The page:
How I Met Your Mother? She survived pregnancy.
Maternal deaths around the world have dropped by 44% in the last 15 years – from 532,000 in 1990 to 303,000 in 2015 – according to the Trends in Maternal Mortality: 1990 to 2015 – Estimates by WHO, UNICEF, UNFPA, World Bank Group and the United Nations Population Division report. “Over the past 25 years, a woman’s risk of dying from pregnancy-related causes has nearly halved,” WHO Assistant Director-General, Family, Women’s and Children’s Health Dr. Flavia Bustreo said. The UN Population Division is part of the UN Secretariat – which is the United Nations' executive arm and not a race horse with diplomatic ambitions. Eastern Asia showed the greatest improvement overall – from 95 to 27 per 100, 000 live births for a 72% reduction. But for all the improvement, only the Maldives, Bhutan, Cambodia, Cape Verde, East Timor, Iran, Laos, Mongolia and Rwanda decreased maternal deaths by between 78 and 90%, and Iceland, Finland, Poland, and Greece (3 deaths per 100,000 births each) are the safest countries to deliver a baby.
The report defines maternal mortality as the death of a woman during pregnancy, childbirth or within six weeks after birth. The improvement in maternity survival rates is an indication that efforts to keep the worldwide average of pregnancy-related deaths below 70 per 100,000 live birth are on the right track – efforts which include the Millennium Development Goals (MDGs), the new Sustainable Development Goals (SDG) and UN Secretary-General Ban Ki-moon’s new Global Strategy for Women’s, Children’s and Adolescents’ Health. “The MDGs triggered unprecedented efforts to reduce maternal mortality,” Bustreo said, adding that the report shows “real progress, although it is not enough. We know that we can virtually end these deaths by 2030 and this is what we are committing to work towards.” “The SDG goal of ending maternal deaths by 2030 is ambitious and achievable provided we redouble our efforts,” Senior Director of Health, Nutrition and Population at the World Bank Group Dr. Tim Evans said. “The recently launched Global Financing Facility in Support of Every Woman Every Child, which focuses on smarter, scaled and sustainable financing, will help countries deliver essential health services to women and children.”As for the Global strategy launched in September 2015, it stresses the importance of reinforcing country leadership by mobilizing domestic and international resources for women’s, children’s and adolescents’ health; strengthening health systems so they provide good quality care in all settings, promote cooperation across sectors, and support individuals and communities to make informed health decisions and demand the quality care they need.
In particular, the disparities between countries need to be addressed so that no one nation averages worse than 140. As Executive Director of the UN Population Fund Dr. Babatunde Osotimehin explains, “many countries with high maternal death rates will make little progress, or will even fall behind, over the next 15 years if we don’t improve the current number of available midwives and other health workers with midwifery skills.” Approximately 99% of global maternal deaths will have occurred in developing areas by the end of 2015 – of which Sub-Saharan Africa will represent 66%. And yet this region of the world was one of the most improved; it went from 987 to 546 deaths per 100,000 live births between 1990 and 2015 (which more than doubles the world average of 216 but is nonetheless a 45% drop). Conversely, the United States was one of only 13 countries to have worse rates of maternal mortality in 2015 than in 1990, but that translates to only 14 deaths per 100,000 live births – which is still 50% more than Canada, which remained at seven throughout the 25-year period.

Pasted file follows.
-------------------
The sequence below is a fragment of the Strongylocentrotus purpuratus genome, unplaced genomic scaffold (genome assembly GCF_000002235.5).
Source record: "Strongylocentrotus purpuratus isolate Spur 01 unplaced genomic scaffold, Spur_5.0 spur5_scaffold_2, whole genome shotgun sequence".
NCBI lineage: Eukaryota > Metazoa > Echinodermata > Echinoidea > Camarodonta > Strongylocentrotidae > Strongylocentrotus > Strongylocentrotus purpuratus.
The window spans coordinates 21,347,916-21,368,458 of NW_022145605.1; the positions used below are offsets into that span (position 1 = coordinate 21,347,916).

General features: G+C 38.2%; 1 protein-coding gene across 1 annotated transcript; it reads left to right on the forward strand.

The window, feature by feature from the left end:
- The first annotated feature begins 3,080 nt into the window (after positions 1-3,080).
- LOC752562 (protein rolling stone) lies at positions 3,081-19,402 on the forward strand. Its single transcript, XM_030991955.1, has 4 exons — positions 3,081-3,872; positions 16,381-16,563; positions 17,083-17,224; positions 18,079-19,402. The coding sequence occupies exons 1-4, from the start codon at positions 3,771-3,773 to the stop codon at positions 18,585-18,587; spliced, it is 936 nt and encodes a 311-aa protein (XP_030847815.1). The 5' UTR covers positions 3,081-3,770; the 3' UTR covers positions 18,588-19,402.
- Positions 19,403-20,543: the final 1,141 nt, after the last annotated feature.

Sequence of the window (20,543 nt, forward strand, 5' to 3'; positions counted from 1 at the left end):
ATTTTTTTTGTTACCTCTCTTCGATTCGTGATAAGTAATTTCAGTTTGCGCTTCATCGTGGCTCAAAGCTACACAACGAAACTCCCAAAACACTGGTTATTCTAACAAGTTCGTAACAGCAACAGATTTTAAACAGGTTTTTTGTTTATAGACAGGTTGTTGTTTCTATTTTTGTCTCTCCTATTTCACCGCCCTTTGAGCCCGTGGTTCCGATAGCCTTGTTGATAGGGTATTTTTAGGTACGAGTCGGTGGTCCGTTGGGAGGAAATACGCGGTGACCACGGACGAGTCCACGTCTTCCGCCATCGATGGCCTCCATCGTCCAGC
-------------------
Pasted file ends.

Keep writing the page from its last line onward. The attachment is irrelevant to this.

“We know why mothers die,” WHO's reproductive health coordinator Lale Say said. “They die from severe bleeding, from infections, complications from unsafe abortion and hypertensive disorders of pregnancy. And, we also know that most of these deaths are preventable.” The report stated that access to “essential health interventions” such as “practicing good hygiene to reduce the risk of infection; injecting oxytocin immediately after childbirth to reduce the risk of severe bleeding; identifying and addressing potentially fatal conditions like pregnancy-induced hypertension; and ensuring access to sexual and reproductive health services and family planning for women” are lifesaving maternity support measures. Additionally, “as we have seen with all of the health-related MDGs, health system strengthening needs to be supplemented with attention to other issues to reduce maternal deaths,” UNICEF Deputy Executive Director, Geeta Rao Gupta said. “The education of women and girls, in particular the most marginalized, is key to their survival and that of their children. Education provides them with the knowledge to challenge traditional practices that endanger them and their children.”
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